Thursday, April 06, 2006

What's the best way to judge transit performance?

Mass transit systems (the CTA, Metra and Pace, not to mention the dozen or so other mass transit agencies in Illinois) are just about out of money. They aren't making a big stink about it like they did in 2005 (and they were remarkably successful at framing the entire debate over the state budget, at least in Chicago, where the headlines after the budget was passed in 2005 read: CTA won't shut down), but they are broke.

Why are they broke? The federal government has money to pay for the invasion and occupation of Iraq for years to come, but no money to help cover the cost of buses and trains. As of 1993, the feds stopped paying for any operating support for mass transit. That was a dumb idea. But, what can you do?

They are also broke because the source of their income -- the local sales tax -- is not rising. As you savvy Internet readers go buy things online, you dodge the local sales tax. And, as we move more towards a service and tourism economy, the sales tax (which is for the sale of goods, not services) generates fewer dollars. Ridership is up all over the place, but fares only cover half the cost of the service, and the taxes (the local sales tax) that supports mass transit is flat or shrinking.

We should raise the tax on gasoline or parking so that people who drive pay more of the cost of transit, since really, fares on the CTA or Pace or Metra should be a lot closer to free than they are, as every rider on transit makes life better for everyone else, while every additional driver makes life a little more congested and thus a little worse for everyone else. Ideally, drivers would pay a lot more, and riders, well, maybe they'd even get paid a little something for making life better for everyone else. Or at least they'd ride for free. Illinois took a good step in that direction in the late 90s with Illinois FIRST, a big capital bond that paid for a lot of CTA capital needs like new buses and train stations that is financed by a higher fee for a license plate. That means drivers paid for the cost of infrastructure (lots of roads, but some transit). Our operating budget should move in that direction as well.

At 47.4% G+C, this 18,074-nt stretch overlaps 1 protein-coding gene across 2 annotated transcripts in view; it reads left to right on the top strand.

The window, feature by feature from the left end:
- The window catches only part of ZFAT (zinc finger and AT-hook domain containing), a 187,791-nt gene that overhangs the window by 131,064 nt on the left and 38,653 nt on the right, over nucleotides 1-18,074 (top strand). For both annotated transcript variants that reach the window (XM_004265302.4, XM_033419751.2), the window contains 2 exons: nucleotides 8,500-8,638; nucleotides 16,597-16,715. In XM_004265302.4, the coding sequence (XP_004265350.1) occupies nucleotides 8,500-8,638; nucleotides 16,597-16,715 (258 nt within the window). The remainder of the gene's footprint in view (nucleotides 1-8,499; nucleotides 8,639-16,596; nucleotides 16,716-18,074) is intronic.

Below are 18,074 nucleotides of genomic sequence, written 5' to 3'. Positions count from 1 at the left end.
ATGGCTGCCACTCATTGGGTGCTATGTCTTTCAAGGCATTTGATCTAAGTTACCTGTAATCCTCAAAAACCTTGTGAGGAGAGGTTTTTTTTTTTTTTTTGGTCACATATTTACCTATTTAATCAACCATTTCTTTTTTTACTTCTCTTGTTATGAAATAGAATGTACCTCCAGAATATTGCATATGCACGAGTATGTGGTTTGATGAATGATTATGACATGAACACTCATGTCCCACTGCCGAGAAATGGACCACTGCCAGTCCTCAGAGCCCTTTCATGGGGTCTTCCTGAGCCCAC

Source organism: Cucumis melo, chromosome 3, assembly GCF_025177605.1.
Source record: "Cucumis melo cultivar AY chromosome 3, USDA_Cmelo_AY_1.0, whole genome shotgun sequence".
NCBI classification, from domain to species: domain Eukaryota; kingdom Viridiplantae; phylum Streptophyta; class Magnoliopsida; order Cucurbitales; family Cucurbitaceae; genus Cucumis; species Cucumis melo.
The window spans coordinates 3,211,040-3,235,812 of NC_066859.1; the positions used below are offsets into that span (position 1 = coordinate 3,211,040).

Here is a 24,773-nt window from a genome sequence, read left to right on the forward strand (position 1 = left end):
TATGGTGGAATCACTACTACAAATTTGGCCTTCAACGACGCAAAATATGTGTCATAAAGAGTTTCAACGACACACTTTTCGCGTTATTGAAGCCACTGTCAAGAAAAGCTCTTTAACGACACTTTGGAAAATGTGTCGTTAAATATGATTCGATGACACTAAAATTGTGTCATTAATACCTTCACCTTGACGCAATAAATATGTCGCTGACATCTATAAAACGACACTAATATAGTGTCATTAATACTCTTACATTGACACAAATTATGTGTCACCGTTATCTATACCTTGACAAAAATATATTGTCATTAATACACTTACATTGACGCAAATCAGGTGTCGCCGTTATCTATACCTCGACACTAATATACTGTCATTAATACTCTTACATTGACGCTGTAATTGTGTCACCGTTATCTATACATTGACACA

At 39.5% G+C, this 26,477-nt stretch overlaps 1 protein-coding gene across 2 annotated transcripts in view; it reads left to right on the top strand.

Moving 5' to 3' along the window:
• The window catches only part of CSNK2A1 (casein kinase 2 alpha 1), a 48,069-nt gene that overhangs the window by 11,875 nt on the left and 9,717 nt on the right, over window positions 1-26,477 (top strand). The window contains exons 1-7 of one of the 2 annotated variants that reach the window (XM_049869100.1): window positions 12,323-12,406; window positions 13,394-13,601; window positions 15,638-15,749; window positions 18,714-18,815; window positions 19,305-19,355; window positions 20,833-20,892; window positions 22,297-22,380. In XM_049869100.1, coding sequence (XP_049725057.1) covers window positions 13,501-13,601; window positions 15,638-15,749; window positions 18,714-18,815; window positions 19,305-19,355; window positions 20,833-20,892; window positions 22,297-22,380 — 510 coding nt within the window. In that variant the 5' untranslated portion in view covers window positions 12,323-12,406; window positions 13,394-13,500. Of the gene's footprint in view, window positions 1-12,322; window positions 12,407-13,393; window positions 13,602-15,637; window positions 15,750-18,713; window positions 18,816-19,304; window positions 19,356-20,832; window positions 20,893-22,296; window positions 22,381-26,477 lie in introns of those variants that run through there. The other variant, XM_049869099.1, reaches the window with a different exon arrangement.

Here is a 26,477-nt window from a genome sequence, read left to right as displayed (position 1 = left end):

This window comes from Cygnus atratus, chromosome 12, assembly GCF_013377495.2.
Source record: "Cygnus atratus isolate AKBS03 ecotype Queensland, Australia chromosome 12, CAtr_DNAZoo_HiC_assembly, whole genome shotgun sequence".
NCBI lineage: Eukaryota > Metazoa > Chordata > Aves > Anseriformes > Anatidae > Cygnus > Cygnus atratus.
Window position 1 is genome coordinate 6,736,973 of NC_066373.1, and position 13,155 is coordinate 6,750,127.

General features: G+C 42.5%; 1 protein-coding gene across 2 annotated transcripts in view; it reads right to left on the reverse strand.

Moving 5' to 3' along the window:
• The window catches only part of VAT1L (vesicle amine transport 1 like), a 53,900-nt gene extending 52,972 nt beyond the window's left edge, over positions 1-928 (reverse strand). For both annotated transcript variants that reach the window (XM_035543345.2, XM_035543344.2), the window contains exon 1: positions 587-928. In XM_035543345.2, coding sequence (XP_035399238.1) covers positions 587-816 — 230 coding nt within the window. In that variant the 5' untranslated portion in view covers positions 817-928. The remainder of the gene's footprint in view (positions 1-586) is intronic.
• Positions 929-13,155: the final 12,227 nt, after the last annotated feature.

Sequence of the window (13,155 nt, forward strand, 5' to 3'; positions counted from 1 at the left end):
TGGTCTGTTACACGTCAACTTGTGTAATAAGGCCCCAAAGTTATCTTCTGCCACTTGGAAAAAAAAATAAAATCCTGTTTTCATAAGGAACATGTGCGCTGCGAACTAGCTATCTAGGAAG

In any event, we've got a state policy debate on how, sometime before early 2007 when the FY08 budgets must be created and it becomes very clear and very public just how broke the transit agencies are, we can come up with a lot more money and (here's the fun part) make sure it is spent wisely.

Today's subcommittee hearing of the Mass Transit Committee of the Illinois House started that policy discussion. Triggered by Representative Larry McKeon's HB4663, the subcommittee on Transit Management and Performance discussed how to implement performance measures.

This is an important and intriguing debate, because part of building the case for spending more money on transit (a very good thing, especially transit that's powered by electricity and not Saudi Arabian oil) is to get the best bang for the buck. And right now, the members of the Mass Transit committee, led by Chairwoman Julie Hamos, are looking for good ideas.

Here are a few I have and I encourage you to add your own to the comments and send that over to Representative Hamos' office.

1) All data collected by any transit agency should be available online. It should be open source. Every little bit of data gathered, especially the actual trip times of each run of each bus and train, should be available online.

2) Employee data should be online as well, including salaries and benefit packages of every employee. There's a widespread suspicion that some agencies pay too many administrators too much money. If that suspicion is unfounded, then data will evaporate that objection. If it's true, then that needs to change.

3) The state should set up somewhat arbitrary standards and force every mass transit agency to use them, so that comparing different agencies will be easy. Ideally, every agency in the country would use the same standard.

What else should the state do to make sure that transit agencies work better?

I should mention that Representative McKeon's main point was that transit agencies should be planned according to a consumer-driven process. He wants to start the process by determining what the consumer expects (reliable, on-time, cheap and fast travel, presumably), and then work backwards from there in order to figure out what the agency needs to do to make that happen and what reporting processes need to be created to make sure the agency is executing the plan that leads to consumer expectations.